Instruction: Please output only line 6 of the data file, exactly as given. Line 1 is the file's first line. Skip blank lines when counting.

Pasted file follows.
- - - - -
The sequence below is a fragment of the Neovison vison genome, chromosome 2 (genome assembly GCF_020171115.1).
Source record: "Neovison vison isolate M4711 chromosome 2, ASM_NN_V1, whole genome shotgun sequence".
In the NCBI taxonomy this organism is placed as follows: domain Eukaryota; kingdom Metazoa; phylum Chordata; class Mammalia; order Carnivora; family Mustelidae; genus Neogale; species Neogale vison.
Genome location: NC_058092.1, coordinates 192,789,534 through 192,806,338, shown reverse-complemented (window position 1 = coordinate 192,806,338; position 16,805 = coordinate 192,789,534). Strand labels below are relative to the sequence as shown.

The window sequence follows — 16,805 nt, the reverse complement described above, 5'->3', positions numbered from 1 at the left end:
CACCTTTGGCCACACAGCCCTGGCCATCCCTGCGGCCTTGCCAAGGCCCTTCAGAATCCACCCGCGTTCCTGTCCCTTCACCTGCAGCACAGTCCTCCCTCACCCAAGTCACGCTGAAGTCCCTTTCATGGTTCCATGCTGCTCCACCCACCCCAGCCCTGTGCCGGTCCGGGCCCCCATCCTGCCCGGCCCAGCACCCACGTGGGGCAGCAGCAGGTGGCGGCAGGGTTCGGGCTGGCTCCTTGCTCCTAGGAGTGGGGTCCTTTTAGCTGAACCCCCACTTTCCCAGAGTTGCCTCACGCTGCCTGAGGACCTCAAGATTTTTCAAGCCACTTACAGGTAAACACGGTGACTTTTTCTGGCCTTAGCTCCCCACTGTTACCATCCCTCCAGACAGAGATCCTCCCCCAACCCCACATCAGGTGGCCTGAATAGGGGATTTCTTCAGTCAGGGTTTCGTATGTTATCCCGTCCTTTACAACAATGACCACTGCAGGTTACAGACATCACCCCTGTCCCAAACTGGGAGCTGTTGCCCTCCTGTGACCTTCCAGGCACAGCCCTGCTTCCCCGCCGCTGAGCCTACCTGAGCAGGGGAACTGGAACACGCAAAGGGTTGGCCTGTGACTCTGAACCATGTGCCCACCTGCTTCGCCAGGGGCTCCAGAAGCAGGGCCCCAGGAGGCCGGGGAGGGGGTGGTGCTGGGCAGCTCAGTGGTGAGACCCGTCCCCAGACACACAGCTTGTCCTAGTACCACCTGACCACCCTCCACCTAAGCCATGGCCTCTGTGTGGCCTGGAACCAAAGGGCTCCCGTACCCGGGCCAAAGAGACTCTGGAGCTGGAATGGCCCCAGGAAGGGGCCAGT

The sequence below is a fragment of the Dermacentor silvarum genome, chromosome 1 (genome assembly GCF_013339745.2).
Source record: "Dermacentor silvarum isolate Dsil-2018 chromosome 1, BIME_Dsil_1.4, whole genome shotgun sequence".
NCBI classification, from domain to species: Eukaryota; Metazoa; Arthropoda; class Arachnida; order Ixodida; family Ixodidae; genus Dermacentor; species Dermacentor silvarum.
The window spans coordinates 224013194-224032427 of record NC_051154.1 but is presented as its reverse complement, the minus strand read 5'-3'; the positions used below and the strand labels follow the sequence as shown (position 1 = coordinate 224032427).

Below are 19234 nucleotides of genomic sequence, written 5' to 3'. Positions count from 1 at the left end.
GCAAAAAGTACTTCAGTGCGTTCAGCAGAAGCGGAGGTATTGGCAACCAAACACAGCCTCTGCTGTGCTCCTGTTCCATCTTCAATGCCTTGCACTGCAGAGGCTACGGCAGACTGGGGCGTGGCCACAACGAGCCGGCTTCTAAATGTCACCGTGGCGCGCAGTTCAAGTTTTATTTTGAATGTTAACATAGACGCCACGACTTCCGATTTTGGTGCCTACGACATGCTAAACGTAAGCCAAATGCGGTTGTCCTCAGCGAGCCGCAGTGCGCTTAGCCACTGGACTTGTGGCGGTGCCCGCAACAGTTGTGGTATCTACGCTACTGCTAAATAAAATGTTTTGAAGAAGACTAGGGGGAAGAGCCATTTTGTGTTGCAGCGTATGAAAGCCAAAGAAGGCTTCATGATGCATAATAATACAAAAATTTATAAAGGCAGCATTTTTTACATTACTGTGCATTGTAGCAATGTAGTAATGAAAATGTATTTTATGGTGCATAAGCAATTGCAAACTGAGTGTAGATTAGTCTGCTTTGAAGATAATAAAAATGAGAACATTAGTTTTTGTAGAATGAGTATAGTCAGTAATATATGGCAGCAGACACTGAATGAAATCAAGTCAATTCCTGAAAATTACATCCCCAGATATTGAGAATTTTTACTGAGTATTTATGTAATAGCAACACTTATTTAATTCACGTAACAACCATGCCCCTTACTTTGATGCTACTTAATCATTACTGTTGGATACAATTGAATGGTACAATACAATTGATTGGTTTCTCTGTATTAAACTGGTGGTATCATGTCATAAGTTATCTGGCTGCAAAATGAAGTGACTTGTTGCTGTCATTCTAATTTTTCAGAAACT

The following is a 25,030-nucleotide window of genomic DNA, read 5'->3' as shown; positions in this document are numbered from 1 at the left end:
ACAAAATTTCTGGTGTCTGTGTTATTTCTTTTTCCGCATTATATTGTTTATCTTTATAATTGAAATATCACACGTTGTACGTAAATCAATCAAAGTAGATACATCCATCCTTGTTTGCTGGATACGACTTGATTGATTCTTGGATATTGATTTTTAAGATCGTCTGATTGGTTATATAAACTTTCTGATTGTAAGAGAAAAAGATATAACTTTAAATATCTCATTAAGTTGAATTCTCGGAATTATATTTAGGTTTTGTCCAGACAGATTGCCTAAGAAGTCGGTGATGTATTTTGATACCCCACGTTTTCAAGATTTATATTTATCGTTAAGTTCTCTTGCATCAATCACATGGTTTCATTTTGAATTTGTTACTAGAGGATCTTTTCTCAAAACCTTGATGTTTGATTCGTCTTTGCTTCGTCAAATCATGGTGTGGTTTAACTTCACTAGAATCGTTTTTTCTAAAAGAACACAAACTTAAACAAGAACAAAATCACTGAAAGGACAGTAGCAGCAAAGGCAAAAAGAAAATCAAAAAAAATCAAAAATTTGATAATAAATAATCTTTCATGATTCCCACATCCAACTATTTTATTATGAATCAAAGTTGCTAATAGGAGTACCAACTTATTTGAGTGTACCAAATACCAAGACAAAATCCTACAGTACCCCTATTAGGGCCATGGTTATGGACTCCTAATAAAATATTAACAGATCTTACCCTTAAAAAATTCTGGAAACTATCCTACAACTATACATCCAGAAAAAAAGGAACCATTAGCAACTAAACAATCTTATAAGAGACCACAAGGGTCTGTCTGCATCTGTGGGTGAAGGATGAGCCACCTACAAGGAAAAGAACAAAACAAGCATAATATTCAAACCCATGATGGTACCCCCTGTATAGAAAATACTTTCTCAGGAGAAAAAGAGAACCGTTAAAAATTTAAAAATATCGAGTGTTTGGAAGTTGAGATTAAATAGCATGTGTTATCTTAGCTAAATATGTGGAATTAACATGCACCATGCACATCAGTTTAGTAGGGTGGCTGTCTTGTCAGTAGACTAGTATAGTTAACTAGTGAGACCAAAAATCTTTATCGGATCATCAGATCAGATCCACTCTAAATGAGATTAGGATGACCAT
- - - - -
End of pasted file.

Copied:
CACCTTTGGCCACACAGCCCTGGCCATCCCTGCGGCCTTGCCAAGGCCCTTCAGAATCCACCCGCGTTCCTGTCCCTTCACCTGCAGCACAGTCCTCCCTCACCCAAGTCACGCTGAAGTCCCTTTCATGGTTCCATGCTGCTCCACCCACCCCAGCCCTGTGCCGGTCCGGGCCCCCATCCTGCCCGGCCCAGCACCCACGTGGGGCAGCAGCAGGTGGCGGCAGGGTTCGGGCTGGCTCCTTGCTCCTAGGAGTGGGGTCCTTTTAGCTGAACCCCCACTTTCCCAGAGTTGCCTCACGCTGCCTGAGGACCTCAAGATTTTTCAAGCCACTTACAGGTAAACACGGTGACTTTTTCTGGCCTTAGCTCCCCACTGTTACCATCCCTCCAGACAGAGATCCTCCCCCAACCCCACATCAGGTGGCCTGAATAGGGGATTTCTTCAGTCAGGGTTTCGTATGTTATCCCGTCCTTTACAACAATGACCACTGCAGGTTACAGACATCACCCCTGTCCCAAACTGGGAGCTGTTGCCCTCCTGTGACCTTCCAGGCACAGCCCTGCTTCCCCGCCGCTGAGCCTACCTGAGCAGGGGAACTGGAACACGCAAAGGGTTGGCCTGTGACTCTGAACCATGTGCCCACCTGCTTCGCCAGGGGCTCCAGAAGCAGGGCCCCAGGAGGCCGGGGAGGGGGTGGTGCTGGGCAGCTCAGTGGTGAGACCCGTCCCCAGACACACAGCTTGTCCTAGTACCACCTGACCACCCTCCACCTAAGCCATGGCCTCTGTGTGGCCTGGAACCAAAGGGCTCCCGTACCCGGGCCAAAGAGACTCTGGAGCTGGAATGGCCCCAGGAAGGGGCCAGT